The Psychology Behind Progress Bars and Their Impact on User Behavior in Onboarding

The Psychology Behind Progress Bars and Their Impact on User Behavior in Onboarding cover

A progress bar serves as a visual cue, signifying that your request is in the system, and the application is diligently working to fulfill the action you’ve asked for.

These bars play a crucial role in keeping users informed about ongoing processes, providing estimates on the expected duration of a task, and indicating whether a request is actively being executed.

While a comprehensive exploration of progress bars lies beyond the scope of this article, you can delve into this resource to gain a deeper understanding of how progress bars can help improve user experience and engagement.

Our focus here, however, centers on the psychological dimensions of progress bars.

We’ll explore the factors that influence users at each stage of task completion and how the visual representation of these tasks positively impacts your users’ experience overall.

The following framework describes the psychological principle at play. While the whole process is governed by the principle of “Perceived Control”, other psychological principles are at play at the start of each step.


  • Progress bars play a crucial role in keeping users informed about ongoing processes, and providing estimates on the expected duration of a task.
  • The Zeigarnik effect powers a progress bar, compelling the brain to seek completion by highlighting achievements and unfinished tasks.
  • The Endowed Progress Effect enhances motivation by giving individuals a sense of progress, even when starting with an artificial advancement in a progress bar.
  • The Goal Gradient effect in a progress bar leverages the psychological principle that users accelerate their efforts as they perceive getting closer to the goal, encouraging increased engagement.
  • Goal visualization in a progress bar provides a clear roadmap, guiding users and enhancing motivation by showcasing achievements and remaining milestones.
  • Anchoring Bias in a progress bar occurs when users focus excessively on initial information, such as the starting point, and it influences their perception of the entire process, potentially leading to overestimation or underestimation of time remaining.
  • Perceived control in a progress bar is the psychological effect of users feeling a sense of total influence towards a fulfillment over a task, even if the progress is predetermined, enhancing their satisfaction and engagement.

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1. The Zeigarnik Effect itches your brain to complete what’s left hanging

What your brain says – ‘Look, you’re on track, but there’s more to conquer.’


Have you ever noticed how unfinished tasks stick in your mind like an unsolved puzzle? That’s the Zeigarnik effect at play.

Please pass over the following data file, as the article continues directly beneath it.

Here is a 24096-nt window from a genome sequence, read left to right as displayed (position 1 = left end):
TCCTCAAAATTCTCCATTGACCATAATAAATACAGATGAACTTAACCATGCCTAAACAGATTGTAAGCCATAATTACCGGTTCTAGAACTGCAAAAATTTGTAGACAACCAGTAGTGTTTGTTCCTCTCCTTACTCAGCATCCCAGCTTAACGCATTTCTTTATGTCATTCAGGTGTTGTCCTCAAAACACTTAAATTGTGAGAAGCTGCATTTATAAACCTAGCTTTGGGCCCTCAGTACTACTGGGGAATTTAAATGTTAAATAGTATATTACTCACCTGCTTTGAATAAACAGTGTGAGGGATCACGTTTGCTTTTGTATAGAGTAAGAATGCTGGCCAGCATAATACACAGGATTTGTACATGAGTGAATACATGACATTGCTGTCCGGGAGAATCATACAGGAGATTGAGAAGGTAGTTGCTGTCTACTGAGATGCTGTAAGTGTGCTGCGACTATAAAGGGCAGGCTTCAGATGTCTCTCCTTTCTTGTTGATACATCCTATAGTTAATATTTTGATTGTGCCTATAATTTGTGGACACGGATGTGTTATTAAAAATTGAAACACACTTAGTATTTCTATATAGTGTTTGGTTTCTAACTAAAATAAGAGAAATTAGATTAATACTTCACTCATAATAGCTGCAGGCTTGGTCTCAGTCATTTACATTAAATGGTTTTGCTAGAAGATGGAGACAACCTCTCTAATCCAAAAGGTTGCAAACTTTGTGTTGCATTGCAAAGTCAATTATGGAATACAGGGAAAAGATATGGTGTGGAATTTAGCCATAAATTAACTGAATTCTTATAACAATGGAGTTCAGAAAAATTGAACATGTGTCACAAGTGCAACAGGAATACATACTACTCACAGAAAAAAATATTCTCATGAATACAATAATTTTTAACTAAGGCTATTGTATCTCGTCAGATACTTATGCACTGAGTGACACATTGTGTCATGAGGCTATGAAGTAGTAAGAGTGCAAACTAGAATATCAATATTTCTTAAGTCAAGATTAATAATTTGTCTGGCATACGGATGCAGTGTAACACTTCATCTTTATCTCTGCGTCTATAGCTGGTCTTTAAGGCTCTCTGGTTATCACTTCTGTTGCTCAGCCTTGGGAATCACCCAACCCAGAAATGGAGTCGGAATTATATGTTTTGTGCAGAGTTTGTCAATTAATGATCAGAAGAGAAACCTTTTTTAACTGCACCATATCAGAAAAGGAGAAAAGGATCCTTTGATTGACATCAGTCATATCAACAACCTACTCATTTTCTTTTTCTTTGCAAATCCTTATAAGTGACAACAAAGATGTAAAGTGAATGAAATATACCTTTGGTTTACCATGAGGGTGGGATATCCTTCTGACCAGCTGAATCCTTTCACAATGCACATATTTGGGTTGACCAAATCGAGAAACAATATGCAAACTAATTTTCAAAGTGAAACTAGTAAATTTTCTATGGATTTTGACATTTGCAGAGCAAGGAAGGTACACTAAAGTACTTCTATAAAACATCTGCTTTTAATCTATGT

Our brains itch to complete what’s left hanging.

Now, imagine our progress bar as a personal assistant for your brain. It doesn’t just show progress; it whispers, ‘Look, you’re on track, but there’s more to conquer.’ It’s the perfect tease for your brain, keeping you engaged and ensuring you stay hooked until the final piece clicks into place.

In the above example, the above process itches your brain to complete the remaining 10 tasks.

The Zeigarnik effect, a psychological phenomenon, plays a pivotal role in enhancing UX through progress bars during onboarding. Users exhibit a stronger memory recall for incomplete tasks, fostering engagement and curiosity.

By leveraging this effect, progress bars capitalize on the natural human inclination to seek closure, motivating users to navigate through onboarding seamlessly. The visual representation of progress not only provides a clear roadmap but also capitalizes on the Zeigarnik effect, ensuring users are more likely to persist through the onboarding process, driven by the innate desire to complete what they’ve started.

This psychological insight becomes a guiding force, facilitating a smoother and more engaging user onboarding experience.

2. The endowed Progress Effect gives a head start fostering a sense of accomplishment

What your brain says – “Keep moving forward; each step you take unlocks new realms of achievement.”


The Endowed Progress Effect significantly influences progress bars in UX, particularly during onboarding.

This psychological phenomenon suggests that when users feel they’ve made initial progress, even if it’s minimal, they are more likely to persist in a task.

In the context of onboarding, progress bars that show a small starting point, such as completing a basic profile, capitalize on this effect. Users perceive a head start, fostering a sense of accomplishment and encouraging them to continue the onboarding process.

For example, when you see “Create your account” as complete, it starts the endowed progress effect that motivates them to complete the rest.